I remember lying in bed at night when I was a little boy. I would pray and beg God to not let me be gay. Every single night I would end my prayers with "... and God, please don't let me have nightmares and please don't let me be gay." I remember crying myself to sleep many nights. I was embarrassed and ashamed. And I wanted God to cure me.

Keep reading... Show less
Change the World

10 Inspiring Coming Out Stories From Gay Dads

Happy National Coming Out Day! To celebrate, we've rounded up some of our recent stories about gay men with kids coming out to live their most authentic lives.

Happy National Coming Out Day! To celebrate, we've rounded up some of our best articles of gay dads coming out to live their authentic lives.

#1. Former NFL Player Jeff Rohrer, and Father of Two, Comes Out as Gay and Marries Longterm Partner


Jeff Rohrer, a father of two teenage boys via a previous relationship with a woman, is the first NFL player to marry another man. Read the article here.

#2. Coming Out to His Wife Was Painful, Says This Salt Lake-Based Dad of Four. But it Started Him on a Path of Authenticity

After Kyle came out to his wife, with whom he has four children, "she listened, she mourned and she loved," he said. Read the article here.

#3. Gay Dads Share Their Coming Out Stories for National Coming Out Day

We asked several gay dads to share their coming out stories in honor of National Coming Out Day, whose stories are heartwarming, instructive, and everything in between. Read the article here.

#4. Gay Muslim Single Dad Writes Op Ed on His Path to Self Acceptance

Maivon Wahid writes about the challenges of reconciling three separate, but equally important, identities in an opinion piece for Gay Star News. Read the article here.

#5. One Gay Dad's Path Towards Realizing Being Gay and Christian are Not Mutually Exclusive

Gay dads Matt and David Clark-Sally talk about coming out, parenting as gay men, and reconciling faith and sexuality. Read the article here.

#6. Republican Utah Lawmaker, and Dad of Two, Comes Out as Gay in Moving Video

Nathan Ivie has many important identities he's proud of: Mormon, Republican, Utahn, father of two... and gay. Read the article here.

#7. How Coming Out Helped This Gay Man Find the Strength to Be a Dad

Steven Kerr shares the moment he came out to his ex-girlfriend. "From that moment on," he writes, "my strength and purpose have grown." Read the article here.

#8. Ed Smart, Father of Kidnapping Victim Elizabeth Smart, Comes Out as Gay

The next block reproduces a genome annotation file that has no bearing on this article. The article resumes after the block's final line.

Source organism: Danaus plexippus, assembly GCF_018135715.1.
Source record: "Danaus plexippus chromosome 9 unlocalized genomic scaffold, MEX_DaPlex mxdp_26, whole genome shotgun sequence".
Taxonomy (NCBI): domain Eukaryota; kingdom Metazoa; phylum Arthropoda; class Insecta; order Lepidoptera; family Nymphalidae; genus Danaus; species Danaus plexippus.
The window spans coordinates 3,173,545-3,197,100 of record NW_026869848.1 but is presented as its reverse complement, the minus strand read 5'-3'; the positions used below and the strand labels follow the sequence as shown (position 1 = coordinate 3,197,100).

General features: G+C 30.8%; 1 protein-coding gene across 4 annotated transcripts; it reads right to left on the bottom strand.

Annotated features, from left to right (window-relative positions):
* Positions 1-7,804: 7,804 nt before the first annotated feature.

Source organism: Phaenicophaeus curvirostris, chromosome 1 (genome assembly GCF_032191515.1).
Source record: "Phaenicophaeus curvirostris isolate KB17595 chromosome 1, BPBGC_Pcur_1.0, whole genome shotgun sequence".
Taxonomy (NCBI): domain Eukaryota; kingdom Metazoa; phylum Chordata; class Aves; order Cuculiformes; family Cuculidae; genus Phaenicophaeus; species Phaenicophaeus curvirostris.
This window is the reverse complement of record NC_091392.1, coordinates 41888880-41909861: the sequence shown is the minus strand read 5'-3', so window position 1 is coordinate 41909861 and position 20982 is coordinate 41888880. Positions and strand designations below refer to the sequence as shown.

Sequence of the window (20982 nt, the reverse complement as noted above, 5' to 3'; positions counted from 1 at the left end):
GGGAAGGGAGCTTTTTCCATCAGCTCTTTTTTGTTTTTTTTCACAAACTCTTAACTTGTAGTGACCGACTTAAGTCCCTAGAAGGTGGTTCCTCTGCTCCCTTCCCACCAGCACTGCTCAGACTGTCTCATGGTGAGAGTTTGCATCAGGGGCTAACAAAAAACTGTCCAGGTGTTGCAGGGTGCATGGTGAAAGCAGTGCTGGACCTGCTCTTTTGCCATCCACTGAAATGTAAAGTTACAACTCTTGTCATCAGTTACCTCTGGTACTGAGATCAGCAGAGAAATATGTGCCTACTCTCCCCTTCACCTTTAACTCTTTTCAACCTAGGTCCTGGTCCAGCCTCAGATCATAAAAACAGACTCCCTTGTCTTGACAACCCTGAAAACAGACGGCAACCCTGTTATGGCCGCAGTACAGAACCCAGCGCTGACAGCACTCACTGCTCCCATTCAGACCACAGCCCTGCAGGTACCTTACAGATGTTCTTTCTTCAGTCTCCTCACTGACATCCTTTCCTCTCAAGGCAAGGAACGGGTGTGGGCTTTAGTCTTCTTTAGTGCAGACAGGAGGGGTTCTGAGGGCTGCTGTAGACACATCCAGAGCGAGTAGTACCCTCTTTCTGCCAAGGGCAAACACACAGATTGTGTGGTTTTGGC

In coming his coming out letter, Ed Smart, a Mormon, condemned the church for their "ridicule, shunning, rejection and outright humiliation" of LGBTQ individuals. Read the article here.

#9. The Best Part of Coming Out, Says This Gay Dad, Is Being an Out and Proud Role Model for His Daughter

"I couldn't face myself in the mirror and think that I could be a good dad and role model for my child when I was lying to myself every moment of every day," said Nate Wormington of his decision to come out. Read the article here.

#10. These Gay Dads Via Previous Marriages Have Adopted a Motto Since Coming Out and Finding Each Other: "United We Stand"

Vincent and Richard both had children in previous marriages with women; together, with their ex-wives, they are helping raise seven beautiful kids. Read the article here.

Gay Dad Family Stories

These Adoptive Dads Gained an Extended Family Through Foster Care

Adoptive dads Edward and Andrew have maintained a close relationship with their twins' biological family.

Celebrating gay, bi and trans fatherhood is what we do on Gays With Kids. We rejoice in whatever paths our community took to become parents. But many of those journeys come with heartbreak, sometimes for the intended parents, and sometimes for the biological family from whom the adoption or foster placement occurs. With an open adoption, the adoptive and biological families come to an arrangement which best benefits the child, and that's when something truly beautiful can occur. This isn't always possible in every scenario, but when it does, we're exceedingly thankful. Can a child ever have too many family members loving them? Not likely. This was husbands of five years Edward and Andrew Senn's experience.

Keep reading... Show less

Fatherhood, the gay way

Get the latest from Gays With Kids delivered to your inbox!

Follow Gays With Kids

Powered by RebelMouse